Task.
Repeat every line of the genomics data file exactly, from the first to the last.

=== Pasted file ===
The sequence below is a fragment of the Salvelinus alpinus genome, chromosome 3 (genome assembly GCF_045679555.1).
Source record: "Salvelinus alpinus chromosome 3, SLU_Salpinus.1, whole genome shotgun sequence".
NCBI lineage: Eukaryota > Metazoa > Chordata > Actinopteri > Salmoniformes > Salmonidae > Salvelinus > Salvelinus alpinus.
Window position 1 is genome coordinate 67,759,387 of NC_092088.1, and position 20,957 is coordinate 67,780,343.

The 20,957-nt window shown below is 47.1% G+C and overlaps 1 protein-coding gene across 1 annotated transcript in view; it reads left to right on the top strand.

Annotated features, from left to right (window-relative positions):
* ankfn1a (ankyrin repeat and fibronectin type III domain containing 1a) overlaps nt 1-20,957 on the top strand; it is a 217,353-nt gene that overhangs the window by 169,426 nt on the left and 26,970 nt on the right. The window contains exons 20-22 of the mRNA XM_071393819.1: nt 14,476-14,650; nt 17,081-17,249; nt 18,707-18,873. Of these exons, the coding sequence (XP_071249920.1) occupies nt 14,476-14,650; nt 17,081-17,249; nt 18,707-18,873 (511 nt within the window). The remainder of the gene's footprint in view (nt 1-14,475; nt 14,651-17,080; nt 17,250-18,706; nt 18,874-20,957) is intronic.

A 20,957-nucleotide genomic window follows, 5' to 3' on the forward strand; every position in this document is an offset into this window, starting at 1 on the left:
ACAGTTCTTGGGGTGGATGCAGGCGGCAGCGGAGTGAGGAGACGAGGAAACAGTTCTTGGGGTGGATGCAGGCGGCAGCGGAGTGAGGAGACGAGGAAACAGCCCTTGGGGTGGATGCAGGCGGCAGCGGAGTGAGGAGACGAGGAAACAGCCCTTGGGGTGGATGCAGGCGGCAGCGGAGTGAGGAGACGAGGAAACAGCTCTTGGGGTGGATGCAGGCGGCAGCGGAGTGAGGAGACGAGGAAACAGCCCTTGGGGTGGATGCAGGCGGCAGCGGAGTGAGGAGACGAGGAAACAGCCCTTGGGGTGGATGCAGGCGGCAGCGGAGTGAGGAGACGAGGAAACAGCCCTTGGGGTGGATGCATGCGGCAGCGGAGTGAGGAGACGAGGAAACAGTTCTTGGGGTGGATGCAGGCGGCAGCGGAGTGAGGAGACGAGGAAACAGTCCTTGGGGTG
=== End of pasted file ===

The sequence below is a fragment of the Salvelinus alpinus genome, chromosome 3 (genome assembly GCF_045679555.1).
Source record: "Salvelinus alpinus chromosome 3, SLU_Salpinus.1, whole genome shotgun sequence".
NCBI lineage: Eukaryota > Metazoa > Chordata > Actinopteri > Salmoniformes > Salmonidae > Salvelinus > Salvelinus alpinus.
Window position 1 is genome coordinate 67,759,387 of NC_092088.1, and position 20,957 is coordinate 67,780,343.

The 20,957-nt window shown below is 47.1% G+C and overlaps 1 protein-coding gene across 1 annotated transcript in view; it reads left to right on the top strand.

Annotated features, from left to right (window-relative positions):
* ankfn1a (ankyrin repeat and fibronectin type III domain containing 1a) overlaps nt 1-20,957 on the top strand; it is a 217,353-nt gene that overhangs the window by 169,426 nt on the left and 26,970 nt on the right. The window contains exons 20-22 of the mRNA XM_071393819.1: nt 14,476-14,650; nt 17,081-17,249; nt 18,707-18,873. Of these exons, the coding sequence (XP_071249920.1) occupies nt 14,476-14,650; nt 17,081-17,249; nt 18,707-18,873 (511 nt within the window). The remainder of the gene's footprint in view (nt 1-14,475; nt 14,651-17,080; nt 17,250-18,706; nt 18,874-20,957) is intronic.

A 20,957-nucleotide genomic window follows, 5' to 3' on the forward strand; every position in this document is an offset into this window, starting at 1 on the left:
ACAGTTCTTGGGGTGGATGCAGGCGGCAGCGGAGTGAGGAGACGAGGAAACAGTTCTTGGGGTGGATGCAGGCGGCAGCGGAGTGAGGAGACGAGGAAACAGCCCTTGGGGTGGATGCAGGCGGCAGCGGAGTGAGGAGACGAGGAAACAGCCCTTGGGGTGGATGCAGGCGGCAGCGGAGTGAGGAGACGAGGAAACAGCTCTTGGGGTGGATGCAGGCGGCAGCGGAGTGAGGAGACGAGGAAACAGCCCTTGGGGTGGATGCAGGCGGCAGCGGAGTGAGGAGACGAGGAAACAGCCCTTGGGGTGGATGCAGGCGGCAGCGGAGTGAGGAGACGAGGAAACAGCCCTTGGGGTGGATGCATGCGGCAGCGGAGTGAGGAGACGAGGAAACAGTTCTTGGGGTGGATGCAGGCGGCAGCGGAGTGAGGAGACGAGGAAACAGTCCTTGGGGTG